Partnerships and Horizontal Management
Leslie Pal (reference below) describes the factors that are increasing the relevance of partnerships and horizontal management.
Pal writes (pages 253-255):
“Governments around the world are increasingly concerned with policy coherence and developing “horizontality.” In a sense, any government is itself an example of horizontal management; cabinets are, for example, mechanisms to develop collective decisionmaking across portfolios. Central agencies such as the Privy Council Office or the Treasury Board are also mechanisms of coordination. What is new is that this interest in horizontality is extending to all levels of government bureaucracy, with the growing expectation that government departments will work more closely and collaboratively with each other to solve problems that cut across bureaucratic jurisdictions, that they will work more closely and collaboratively with other departments in other jurisdictions, and that they will increasingly partner with nongovernmental actors. While horizontal management is not necessarily the best way to approach every policy issue, at the federal level there is a sense that it is a reality that is here to stay.”
“It is best to think of horizontal management as a continuum running from a minimalist to a maximalist level of coordination (Peters, 1998). The minimal level entails nothing more than mutual recognition of activities and an effort not to duplicate or interfere. At the maximalist end of the continuum, one will find partnerships based on formal agreements about objectives, resource sharing, and coordinating procedures. Partnering arrangements can be of various types: consultative (sharing information), operational (sharing work), or truly collaborative (sharing decisionmaking).” [See Kernaghan’s Classification of Partnerships.]”
“When governments enter into partnerships, by necessity they relinquish power and control. In cases of substantial loss of control, however, the government agency is still in some measure responsible for the expenditure of public funds and for outcomes, yet those expenditures and outcomes may be determined more by the partner than by the government agency. Government organizations are used to operating in a hierarchical, top-down fashion, but partnering implies spheres of autonomy as well as coordination for the different partners. How should they combine that autonomy, the prime contribution of the partnership agreement, with accountability for performance and results? As Langford put it: “As part of this move, contemporary managers must develop the relationship-building, negotiating, contract management, risk assessment, and performance measurement skills required to work effectively in a partnership world” (Langford, 1999, p. 108).”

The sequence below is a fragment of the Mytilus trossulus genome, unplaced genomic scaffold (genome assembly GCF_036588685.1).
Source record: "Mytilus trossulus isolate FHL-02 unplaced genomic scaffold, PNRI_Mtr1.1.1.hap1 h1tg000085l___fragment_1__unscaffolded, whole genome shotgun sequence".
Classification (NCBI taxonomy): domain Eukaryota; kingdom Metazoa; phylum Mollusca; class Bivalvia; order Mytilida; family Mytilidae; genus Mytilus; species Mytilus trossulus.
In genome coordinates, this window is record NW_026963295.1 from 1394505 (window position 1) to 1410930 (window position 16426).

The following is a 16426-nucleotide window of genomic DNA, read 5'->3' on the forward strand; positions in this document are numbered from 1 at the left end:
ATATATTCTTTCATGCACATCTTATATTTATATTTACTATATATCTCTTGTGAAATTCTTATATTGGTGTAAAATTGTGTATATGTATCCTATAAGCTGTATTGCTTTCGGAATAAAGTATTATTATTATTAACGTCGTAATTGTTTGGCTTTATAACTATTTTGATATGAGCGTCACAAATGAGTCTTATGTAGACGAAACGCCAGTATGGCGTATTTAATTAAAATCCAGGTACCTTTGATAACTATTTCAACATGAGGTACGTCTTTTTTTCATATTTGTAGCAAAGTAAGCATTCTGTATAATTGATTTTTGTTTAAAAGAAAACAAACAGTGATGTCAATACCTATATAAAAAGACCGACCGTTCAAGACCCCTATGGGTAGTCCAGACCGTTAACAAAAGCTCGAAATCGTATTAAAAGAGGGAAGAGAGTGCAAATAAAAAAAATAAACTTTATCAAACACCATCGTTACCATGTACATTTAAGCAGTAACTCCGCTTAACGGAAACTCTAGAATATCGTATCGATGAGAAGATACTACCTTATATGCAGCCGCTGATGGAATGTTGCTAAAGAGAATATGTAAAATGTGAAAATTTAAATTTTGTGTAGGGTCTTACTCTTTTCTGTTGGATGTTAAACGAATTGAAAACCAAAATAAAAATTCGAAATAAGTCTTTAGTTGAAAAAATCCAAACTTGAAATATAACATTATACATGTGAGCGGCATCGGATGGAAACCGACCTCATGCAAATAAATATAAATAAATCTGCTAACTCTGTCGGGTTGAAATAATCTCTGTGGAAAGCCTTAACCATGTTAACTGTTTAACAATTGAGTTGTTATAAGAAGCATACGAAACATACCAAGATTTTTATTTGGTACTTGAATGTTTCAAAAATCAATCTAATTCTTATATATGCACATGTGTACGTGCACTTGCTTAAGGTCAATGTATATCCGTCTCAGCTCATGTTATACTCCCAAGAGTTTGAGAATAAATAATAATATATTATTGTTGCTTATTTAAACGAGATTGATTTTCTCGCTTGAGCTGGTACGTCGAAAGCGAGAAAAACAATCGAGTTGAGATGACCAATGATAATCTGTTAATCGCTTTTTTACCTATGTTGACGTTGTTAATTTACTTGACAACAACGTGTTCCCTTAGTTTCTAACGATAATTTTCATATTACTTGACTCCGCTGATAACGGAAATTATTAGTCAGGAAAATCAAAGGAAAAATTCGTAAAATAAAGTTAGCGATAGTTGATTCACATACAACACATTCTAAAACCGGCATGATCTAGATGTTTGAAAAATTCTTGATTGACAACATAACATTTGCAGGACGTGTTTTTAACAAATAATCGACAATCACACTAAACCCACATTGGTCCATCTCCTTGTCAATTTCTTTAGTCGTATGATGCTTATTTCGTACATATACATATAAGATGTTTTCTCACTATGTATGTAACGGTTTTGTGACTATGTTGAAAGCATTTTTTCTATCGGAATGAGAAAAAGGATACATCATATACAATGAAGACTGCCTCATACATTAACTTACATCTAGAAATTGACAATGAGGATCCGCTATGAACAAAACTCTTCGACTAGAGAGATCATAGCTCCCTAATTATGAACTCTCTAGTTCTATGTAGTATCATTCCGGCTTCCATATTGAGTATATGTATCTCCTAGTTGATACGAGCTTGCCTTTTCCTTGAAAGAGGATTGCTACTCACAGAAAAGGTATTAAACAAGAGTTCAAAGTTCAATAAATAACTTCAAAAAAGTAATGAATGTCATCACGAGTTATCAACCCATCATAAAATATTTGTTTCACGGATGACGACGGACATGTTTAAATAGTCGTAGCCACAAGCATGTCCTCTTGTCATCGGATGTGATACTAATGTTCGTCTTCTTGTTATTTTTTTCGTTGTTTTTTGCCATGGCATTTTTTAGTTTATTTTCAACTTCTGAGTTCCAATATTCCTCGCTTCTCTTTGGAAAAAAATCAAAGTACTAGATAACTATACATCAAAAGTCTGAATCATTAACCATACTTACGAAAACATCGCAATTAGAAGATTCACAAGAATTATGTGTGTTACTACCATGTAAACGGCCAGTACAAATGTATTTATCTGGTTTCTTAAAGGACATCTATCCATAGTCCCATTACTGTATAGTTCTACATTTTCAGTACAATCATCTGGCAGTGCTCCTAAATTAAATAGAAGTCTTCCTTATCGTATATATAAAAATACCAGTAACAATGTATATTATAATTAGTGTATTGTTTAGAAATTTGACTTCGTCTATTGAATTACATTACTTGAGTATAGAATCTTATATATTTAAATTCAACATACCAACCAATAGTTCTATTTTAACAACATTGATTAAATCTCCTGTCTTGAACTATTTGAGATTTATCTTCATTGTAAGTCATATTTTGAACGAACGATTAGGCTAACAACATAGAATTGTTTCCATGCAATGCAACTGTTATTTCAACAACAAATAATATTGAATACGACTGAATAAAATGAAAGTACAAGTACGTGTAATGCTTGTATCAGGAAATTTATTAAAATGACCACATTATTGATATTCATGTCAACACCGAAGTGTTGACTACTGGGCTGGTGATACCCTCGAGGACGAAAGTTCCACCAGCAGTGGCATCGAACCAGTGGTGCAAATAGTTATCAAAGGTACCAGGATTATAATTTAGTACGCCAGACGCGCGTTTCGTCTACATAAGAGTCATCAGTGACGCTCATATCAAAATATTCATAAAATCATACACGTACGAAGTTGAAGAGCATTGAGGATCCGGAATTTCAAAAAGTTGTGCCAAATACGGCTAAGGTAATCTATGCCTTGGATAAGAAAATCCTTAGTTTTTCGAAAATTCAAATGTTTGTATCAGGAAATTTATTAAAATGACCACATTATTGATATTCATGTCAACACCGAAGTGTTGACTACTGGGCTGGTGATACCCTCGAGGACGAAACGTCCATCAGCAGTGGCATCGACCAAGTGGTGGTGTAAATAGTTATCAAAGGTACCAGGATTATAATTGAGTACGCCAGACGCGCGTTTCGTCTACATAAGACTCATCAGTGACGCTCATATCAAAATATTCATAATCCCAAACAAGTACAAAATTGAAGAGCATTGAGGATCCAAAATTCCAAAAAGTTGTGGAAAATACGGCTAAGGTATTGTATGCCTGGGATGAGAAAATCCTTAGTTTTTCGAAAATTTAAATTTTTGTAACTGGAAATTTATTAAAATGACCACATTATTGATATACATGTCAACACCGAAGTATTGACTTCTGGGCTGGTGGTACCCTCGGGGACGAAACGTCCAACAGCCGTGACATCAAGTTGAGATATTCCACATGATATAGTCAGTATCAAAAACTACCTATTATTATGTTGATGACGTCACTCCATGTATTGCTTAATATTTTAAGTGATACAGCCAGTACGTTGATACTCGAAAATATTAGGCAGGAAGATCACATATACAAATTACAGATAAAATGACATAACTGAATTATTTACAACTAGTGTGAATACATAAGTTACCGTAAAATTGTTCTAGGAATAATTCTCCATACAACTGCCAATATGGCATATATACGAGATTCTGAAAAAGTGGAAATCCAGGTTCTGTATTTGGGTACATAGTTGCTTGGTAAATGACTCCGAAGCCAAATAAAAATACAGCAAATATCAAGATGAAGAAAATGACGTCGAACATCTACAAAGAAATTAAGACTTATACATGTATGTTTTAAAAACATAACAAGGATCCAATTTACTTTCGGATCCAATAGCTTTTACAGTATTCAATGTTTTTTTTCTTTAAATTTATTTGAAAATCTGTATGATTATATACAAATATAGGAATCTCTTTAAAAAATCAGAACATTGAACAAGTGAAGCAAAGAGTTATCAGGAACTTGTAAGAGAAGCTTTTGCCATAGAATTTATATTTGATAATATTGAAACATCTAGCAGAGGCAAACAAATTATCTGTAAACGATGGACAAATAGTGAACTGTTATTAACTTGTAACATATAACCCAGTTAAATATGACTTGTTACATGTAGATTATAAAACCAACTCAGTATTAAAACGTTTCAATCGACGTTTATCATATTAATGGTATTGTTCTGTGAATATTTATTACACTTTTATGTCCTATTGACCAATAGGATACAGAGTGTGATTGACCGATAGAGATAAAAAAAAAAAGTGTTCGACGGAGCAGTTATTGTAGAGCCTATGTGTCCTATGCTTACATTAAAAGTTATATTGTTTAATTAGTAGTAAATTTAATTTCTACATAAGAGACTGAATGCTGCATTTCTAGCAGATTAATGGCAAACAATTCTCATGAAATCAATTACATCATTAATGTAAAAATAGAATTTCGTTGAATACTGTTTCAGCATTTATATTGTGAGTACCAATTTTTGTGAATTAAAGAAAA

Atlas topic, subject, and course
Leslie Pal (2014), Beyond Policy Analysis – Public Issue Management in Turbulent Times, Fifth Edition, Nelson Education, Toronto. See Beyond Policy Analysis – Book Highlights.
Langford, J. (1999). Governance challenges of public-private partnerships. In S. Delacourt & D.G. Lenihan (Eds.), Collaborative government: Is there a Canadian way? (pp. 105-111). Toronto, ON: Institute of Public Administration of Canada.
Peters, B. G. (1998). Managing horizontal government: The politics of coordination (Research Paper No. 21). Ottawa, ON: Canadian Centre for Management Development. [Note also Peter’s 2015 book featured in the image above and link below.]
Page created by: Ian Clark, last modified 7 April 2017.
Image: University Press of Kansas, Pursuing Horizontal Management – The Politics of Public Sector Coordination, B. Guy Peters (2015), at https://kansaspress.ku.edu/978-0-7006-2093-7.html, accessed 6 April 2017.